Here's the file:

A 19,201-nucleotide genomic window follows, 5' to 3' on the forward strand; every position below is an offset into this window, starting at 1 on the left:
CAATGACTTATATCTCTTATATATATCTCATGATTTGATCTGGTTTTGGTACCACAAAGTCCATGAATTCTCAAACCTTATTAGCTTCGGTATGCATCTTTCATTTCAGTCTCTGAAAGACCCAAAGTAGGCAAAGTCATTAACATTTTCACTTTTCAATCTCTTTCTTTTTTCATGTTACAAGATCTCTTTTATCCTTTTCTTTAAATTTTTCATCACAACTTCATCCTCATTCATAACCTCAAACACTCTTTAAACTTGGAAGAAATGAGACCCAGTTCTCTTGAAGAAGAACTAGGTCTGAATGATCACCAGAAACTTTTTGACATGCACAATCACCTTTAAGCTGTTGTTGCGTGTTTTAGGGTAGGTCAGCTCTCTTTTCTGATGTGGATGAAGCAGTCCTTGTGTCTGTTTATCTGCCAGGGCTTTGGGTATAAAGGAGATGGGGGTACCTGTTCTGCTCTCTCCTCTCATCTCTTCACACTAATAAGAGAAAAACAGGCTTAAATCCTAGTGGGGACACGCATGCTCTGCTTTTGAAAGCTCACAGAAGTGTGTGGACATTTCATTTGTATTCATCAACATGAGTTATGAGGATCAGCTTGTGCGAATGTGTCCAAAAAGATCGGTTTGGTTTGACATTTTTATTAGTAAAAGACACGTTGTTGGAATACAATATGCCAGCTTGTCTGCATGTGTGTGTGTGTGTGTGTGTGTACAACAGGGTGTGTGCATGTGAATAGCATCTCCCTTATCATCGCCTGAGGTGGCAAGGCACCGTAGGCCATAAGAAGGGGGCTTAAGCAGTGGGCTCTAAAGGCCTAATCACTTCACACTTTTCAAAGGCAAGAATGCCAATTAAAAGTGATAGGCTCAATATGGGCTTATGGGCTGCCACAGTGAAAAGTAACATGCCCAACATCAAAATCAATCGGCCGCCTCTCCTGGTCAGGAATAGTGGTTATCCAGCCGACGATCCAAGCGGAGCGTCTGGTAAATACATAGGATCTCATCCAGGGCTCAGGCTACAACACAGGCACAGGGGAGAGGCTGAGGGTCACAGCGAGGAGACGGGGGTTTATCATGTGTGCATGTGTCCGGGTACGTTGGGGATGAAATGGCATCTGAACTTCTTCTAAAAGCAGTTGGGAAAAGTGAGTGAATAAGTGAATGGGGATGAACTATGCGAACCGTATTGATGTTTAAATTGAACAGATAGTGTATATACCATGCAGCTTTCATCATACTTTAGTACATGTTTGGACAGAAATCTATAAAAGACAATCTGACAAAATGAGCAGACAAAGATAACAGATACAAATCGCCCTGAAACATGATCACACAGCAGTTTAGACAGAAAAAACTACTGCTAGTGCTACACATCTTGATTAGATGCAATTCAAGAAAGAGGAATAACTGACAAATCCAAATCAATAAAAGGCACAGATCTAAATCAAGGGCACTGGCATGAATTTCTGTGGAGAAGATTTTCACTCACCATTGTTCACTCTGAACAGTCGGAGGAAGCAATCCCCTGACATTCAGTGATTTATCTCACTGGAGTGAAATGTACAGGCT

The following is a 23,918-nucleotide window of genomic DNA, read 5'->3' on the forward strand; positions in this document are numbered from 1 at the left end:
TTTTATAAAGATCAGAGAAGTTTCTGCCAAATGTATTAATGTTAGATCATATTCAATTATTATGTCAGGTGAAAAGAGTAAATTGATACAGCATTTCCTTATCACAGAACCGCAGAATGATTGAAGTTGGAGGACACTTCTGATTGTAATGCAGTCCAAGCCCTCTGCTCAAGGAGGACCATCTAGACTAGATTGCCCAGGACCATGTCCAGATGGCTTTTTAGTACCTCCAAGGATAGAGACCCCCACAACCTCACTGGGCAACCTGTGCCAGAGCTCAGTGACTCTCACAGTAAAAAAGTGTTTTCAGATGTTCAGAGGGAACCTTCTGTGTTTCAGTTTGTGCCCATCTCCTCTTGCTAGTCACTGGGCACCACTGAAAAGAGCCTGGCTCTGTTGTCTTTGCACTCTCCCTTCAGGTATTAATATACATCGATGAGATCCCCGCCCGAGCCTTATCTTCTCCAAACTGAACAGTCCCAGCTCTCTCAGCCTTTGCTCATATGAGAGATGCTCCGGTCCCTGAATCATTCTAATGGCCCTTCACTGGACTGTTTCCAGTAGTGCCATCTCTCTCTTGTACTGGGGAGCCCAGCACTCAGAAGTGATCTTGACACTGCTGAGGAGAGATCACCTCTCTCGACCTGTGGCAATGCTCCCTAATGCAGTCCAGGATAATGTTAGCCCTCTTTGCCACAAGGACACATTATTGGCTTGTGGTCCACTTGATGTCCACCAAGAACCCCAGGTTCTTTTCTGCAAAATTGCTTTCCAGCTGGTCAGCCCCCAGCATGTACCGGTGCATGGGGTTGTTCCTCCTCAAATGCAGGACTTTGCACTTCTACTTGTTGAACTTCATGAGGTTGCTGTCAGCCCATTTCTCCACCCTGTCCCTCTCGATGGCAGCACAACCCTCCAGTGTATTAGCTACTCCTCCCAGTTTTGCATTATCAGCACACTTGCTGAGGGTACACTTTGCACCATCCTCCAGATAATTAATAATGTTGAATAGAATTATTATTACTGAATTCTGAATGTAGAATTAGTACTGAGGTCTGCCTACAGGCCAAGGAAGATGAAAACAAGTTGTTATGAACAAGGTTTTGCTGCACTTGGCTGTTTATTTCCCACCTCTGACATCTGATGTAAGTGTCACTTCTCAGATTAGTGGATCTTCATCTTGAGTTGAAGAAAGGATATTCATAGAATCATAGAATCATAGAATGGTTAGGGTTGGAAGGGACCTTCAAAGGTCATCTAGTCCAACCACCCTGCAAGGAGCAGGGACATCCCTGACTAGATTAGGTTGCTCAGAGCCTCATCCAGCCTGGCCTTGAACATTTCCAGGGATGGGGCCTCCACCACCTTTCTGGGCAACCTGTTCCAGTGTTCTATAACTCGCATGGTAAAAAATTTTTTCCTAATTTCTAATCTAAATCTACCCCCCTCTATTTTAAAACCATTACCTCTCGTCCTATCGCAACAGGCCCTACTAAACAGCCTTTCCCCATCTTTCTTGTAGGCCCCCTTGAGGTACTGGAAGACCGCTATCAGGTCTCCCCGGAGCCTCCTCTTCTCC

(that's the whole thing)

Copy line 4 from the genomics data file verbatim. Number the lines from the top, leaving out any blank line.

TTTTATAAAGATCAGAGAAGTTTCTGCCAAATGTATTAATGTTAGATCATATTCAATTATTATGTCAGGTGAAAAGAGTAAATTGATACAGCATTTCCTTATCACAGAACCGCAGAATGATTGAAGTTGGAGGACACTTCTGATTGTAATGCAGTCCAAGCCCTCTGCTCAAGGAGGACCATCTAGACTAGATTGCCCAGGACCATGTCCAGATGGCTTTTTAGTACCTCCAAGGATAGAGACCCCCACAACCTCACTGGGCAACCTGTGCCAGAGCTCAGTGACTCTCACAGTAAAAAAGTGTTTTCAGATGTTCAGAGGGAACCTTCTGTGTTTCAGTTTGTGCCCATCTCCTCTTGCTAGTCACTGGGCACCACTGAAAAGAGCCTGGCTCTGTTGTCTTTGCACTCTCCCTTCAGGTATTAATATACATCGATGAGATCCCCGCCCGAGCCTTATCTTCTCCAAACTGAACAGTCCCAGCTCTCTCAGCCTTTGCTCATATGAGAGATGCTCCGGTCCCTGAATCATTCTAATGGCCCTTCACTGGACTGTTTCCAGTAGTGCCATCTCTCTCTTGTACTGGGGAGCCCAGCACTCAGAAGTGATCTTGACACTGCTGAGGAGAGATCACCTCTCTCGACCTGTGGCAATGCTCCCTAATGCAGTCCAGGATAATGTTAGCCCTCTTTGCCACAAGGACACATTATTGGCTTGTGGTCCACTTGATGTCCACCAAGAACCCCAGGTTCTTTTCTGCAAAATTGCTTTCCAGCTGGTCAGCCCCCAGCATGTACCGGTGCATGGGGTTGTTCCTCCTCAAATGCAGGACTTTGCACTTCTACTTGTTGAACTTCATGAGGTTGCTGTCAGCCCATTTCTCCACCCTGTCCCTCTCGATGGCAGCACAACCCTCCAGTGTATTAGCTACTCCTCCCAGTTTTGCATTATCAGCACACTTGCTGAGGGTACACTTTGCACCATCCTCCAGATAATTAATAATGTTGAATAGAATTATTATTACTGAATTCTGAATGTAGAATTAGTACTGAGGTCTGCCTACAGGCCAAGGAAGATGAAAACAAGTTGTTATGAACAAGGTTTTGCTGCACTTGGCTGTTTATTTCCCACCTCTGACATCTGATGTAAGTGTCACTTCTCAGATTAGTGGATCTTCATCTTGAGTTGAAGAAAGGATATTCATAGAATCATAGAATCATAGAATGGTTAGGGTTGGAAGGGACCTTCAAAGGTCATCTAGTCCAACCACCCTGCAAGGAGCAGGGACATCCCTGACTAGATTAGGTTGCTCAGAGCCTCATCCAGCCTGGCCTTGAACATTTCCAGGGATGGGGCCTCCACCACCTTTCTGGGCAACCTGTTCCAGTGTTCTATAACTCGCATGGTAAAAAATTTTTTCCTAATTTCTAATCTAAATCTACCCCCCTCTATTTTAAAACCATTACCTCTCGTCCTATCGCAACAGGCCCTACTAAACAGCCTTTCCCCATCTTTCTTGTAGGCCCCCTTGAGGTACTGGAAGACCGCTATCAGGTCTCCCCGGAGCCTCCTCTTCTCC